Antioxidants in Flavors
One of the powerful ways that spices and herbs exert their protective effect in the body is by inactivating a protein complex in cells that's known as NF Kappa B.
NF Kappa B acts like a master control switch for inflammation and cell growth. When activated, it turns on hundreds of genes that are involved in abnormal cell growth and inflammation; this can allow a cancer cell to continue growing or it can promote ongoing inflammatory responses in the body that can fuel chronic disease.
Blocking NF kappa B can reduce cancer cell growth, or even allow cancer cells to respond better to chemotherapy drugs. Blocking this protein can also reduce the inflammation that leads to a number of chronic diseases including coronary artery disease, Alzheimer's disease, osteoporosis, arthritis, and autoimmune diseases like multiple sclerosis.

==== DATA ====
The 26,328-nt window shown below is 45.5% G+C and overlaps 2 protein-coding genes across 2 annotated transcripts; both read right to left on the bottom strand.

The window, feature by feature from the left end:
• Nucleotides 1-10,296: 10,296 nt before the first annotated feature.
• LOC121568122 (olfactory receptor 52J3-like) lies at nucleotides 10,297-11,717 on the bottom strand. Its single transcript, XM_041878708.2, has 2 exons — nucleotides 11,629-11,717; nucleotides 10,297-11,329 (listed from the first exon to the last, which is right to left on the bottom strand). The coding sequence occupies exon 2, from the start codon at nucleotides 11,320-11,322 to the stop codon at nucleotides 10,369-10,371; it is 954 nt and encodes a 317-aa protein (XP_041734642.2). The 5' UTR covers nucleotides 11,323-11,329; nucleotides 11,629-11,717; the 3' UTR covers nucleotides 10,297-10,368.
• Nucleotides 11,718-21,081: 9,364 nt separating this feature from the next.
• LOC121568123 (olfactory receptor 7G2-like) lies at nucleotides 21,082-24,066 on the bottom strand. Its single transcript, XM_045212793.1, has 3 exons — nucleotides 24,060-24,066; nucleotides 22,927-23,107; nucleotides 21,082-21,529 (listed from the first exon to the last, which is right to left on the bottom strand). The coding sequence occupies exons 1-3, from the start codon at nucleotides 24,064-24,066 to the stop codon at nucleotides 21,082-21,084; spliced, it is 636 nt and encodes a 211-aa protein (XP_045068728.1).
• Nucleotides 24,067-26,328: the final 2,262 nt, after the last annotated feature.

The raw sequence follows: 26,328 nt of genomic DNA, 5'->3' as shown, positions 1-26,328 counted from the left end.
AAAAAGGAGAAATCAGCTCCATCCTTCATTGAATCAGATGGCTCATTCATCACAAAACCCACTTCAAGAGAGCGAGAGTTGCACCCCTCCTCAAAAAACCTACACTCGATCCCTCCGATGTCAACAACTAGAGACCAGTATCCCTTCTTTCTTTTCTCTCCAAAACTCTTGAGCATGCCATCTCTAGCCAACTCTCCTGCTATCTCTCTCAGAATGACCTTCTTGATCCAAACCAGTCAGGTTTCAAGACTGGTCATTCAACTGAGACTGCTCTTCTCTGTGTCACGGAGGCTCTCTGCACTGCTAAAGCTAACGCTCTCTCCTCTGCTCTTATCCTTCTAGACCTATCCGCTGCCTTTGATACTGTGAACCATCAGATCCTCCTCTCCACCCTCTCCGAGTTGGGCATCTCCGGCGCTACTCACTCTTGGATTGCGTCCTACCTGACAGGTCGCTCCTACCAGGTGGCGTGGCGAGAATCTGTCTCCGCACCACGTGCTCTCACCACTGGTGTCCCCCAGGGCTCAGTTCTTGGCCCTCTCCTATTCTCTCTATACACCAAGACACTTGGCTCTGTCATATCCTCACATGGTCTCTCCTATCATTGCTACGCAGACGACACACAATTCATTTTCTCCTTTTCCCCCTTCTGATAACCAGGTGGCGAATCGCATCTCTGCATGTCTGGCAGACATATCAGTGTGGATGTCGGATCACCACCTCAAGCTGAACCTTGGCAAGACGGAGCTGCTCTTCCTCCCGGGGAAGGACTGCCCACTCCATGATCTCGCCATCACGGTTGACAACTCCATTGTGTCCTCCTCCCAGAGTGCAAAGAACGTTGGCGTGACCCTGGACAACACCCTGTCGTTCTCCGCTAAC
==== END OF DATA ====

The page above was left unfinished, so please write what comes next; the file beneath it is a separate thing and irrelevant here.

Populations that consume lots of these spices seem to have less chronic disease than consumers in the United States. For example, in India turmeric is frequently consumed in curries. Turmeric contains the phytochemical curcumin, and curcumin is a particularly powerful inhibitor of NF Kappa B.
In India, Alzheimer's disease is far less common than it is in the U.S., and scientists suspect the frequent consumption of turmeric has resulted in this difference.
In addition to turmeric, beneficial spices include mint, rosemary, garlic, basil, ginger, fenugreek, cumin, cloves, coriander, cinnamon, black pepper, and red chili pepper.
Scientists are still trying to determine which of these spices could be useful to prevent or treat disease.
From the January 9, 2012, Prepared Foods' Daily News.